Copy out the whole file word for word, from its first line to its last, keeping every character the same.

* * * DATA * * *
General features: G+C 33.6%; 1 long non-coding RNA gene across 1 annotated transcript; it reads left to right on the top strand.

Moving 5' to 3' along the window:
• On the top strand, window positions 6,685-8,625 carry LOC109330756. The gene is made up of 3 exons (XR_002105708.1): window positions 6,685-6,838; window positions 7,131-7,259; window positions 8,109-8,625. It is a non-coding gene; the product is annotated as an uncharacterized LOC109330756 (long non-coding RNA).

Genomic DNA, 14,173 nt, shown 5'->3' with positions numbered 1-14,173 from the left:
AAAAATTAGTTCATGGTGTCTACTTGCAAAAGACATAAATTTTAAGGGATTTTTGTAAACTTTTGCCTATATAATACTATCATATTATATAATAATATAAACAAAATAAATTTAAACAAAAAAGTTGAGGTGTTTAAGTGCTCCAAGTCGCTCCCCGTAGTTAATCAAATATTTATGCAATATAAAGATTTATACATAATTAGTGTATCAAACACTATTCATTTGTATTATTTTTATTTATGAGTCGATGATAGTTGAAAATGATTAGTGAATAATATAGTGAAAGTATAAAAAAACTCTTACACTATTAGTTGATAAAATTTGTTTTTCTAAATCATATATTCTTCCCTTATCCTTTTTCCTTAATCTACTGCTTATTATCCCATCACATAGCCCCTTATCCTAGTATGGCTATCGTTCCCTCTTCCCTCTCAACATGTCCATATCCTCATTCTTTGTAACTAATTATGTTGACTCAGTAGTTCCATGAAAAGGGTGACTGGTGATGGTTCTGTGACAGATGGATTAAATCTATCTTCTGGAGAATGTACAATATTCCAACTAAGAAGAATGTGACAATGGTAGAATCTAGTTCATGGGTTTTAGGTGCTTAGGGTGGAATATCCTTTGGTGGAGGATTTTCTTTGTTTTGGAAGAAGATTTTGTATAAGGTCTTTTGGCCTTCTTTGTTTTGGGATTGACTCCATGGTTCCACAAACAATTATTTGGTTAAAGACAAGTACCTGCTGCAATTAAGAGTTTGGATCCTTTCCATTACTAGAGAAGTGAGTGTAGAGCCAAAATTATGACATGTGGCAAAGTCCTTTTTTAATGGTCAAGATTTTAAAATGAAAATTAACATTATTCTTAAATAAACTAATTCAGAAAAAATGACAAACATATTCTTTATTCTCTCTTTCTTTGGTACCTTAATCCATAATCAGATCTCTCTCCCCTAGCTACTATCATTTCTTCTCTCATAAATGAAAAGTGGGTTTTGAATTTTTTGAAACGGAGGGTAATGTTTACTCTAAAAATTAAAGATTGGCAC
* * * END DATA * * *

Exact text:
General features: G+C 33.6%; 1 long non-coding RNA gene across 1 annotated transcript; it reads left to right on the top strand.

Moving 5' to 3' along the window:
• On the top strand, window positions 6,685-8,625 carry LOC109330756. The gene is made up of 3 exons (XR_002105708.1): window positions 6,685-6,838; window positions 7,131-7,259; window positions 8,109-8,625. It is a non-coding gene; the product is annotated as an uncharacterized LOC109330756 (long non-coding RNA).

Genomic DNA, 14,173 nt, shown 5'->3' with positions numbered 1-14,173 from the left:
AAAAATTAGTTCATGGTGTCTACTTGCAAAAGACATAAATTTTAAGGGATTTTTGTAAACTTTTGCCTATATAATACTATCATATTATATAATAATATAAACAAAATAAATTTAAACAAAAAAGTTGAGGTGTTTAAGTGCTCCAAGTCGCTCCCCGTAGTTAATCAAATATTTATGCAATATAAAGATTTATACATAATTAGTGTATCAAACACTATTCATTTGTATTATTTTTATTTATGAGTCGATGATAGTTGAAAATGATTAGTGAATAATATAGTGAAAGTATAAAAAAACTCTTACACTATTAGTTGATAAAATTTGTTTTTCTAAATCATATATTCTTCCCTTATCCTTTTTCCTTAATCTACTGCTTATTATCCCATCACATAGCCCCTTATCCTAGTATGGCTATCGTTCCCTCTTCCCTCTCAACATGTCCATATCCTCATTCTTTGTAACTAATTATGTTGACTCAGTAGTTCCATGAAAAGGGTGACTGGTGATGGTTCTGTGACAGATGGATTAAATCTATCTTCTGGAGAATGTACAATATTCCAACTAAGAAGAATGTGACAATGGTAGAATCTAGTTCATGGGTTTTAGGTGCTTAGGGTGGAATATCCTTTGGTGGAGGATTTTCTTTGTTTTGGAAGAAGATTTTGTATAAGGTCTTTTGGCCTTCTTTGTTTTGGGATTGACTCCATGGTTCCACAAACAATTATTTGGTTAAAGACAAGTACCTGCTGCAATTAAGAGTTTGGATCCTTTCCATTACTAGAGAAGTGAGTGTAGAGCCAAAATTATGACATGTGGCAAAGTCCTTTTTTAATGGTCAAGATTTTAAAATGAAAATTAACATTATTCTTAAATAAACTAATTCAGAAAAAATGACAAACATATTCTTTATTCTCTCTTTCTTTGGTACCTTAATCCATAATCAGATCTCTCTCCCCTAGCTACTATCATTTCTTCTCTCATAAATGAAAAGTGGGTTTTGAATTTTTTGAAACGGAGGGTAATGTTTACTCTAAAAATTAAAGATTGGCAC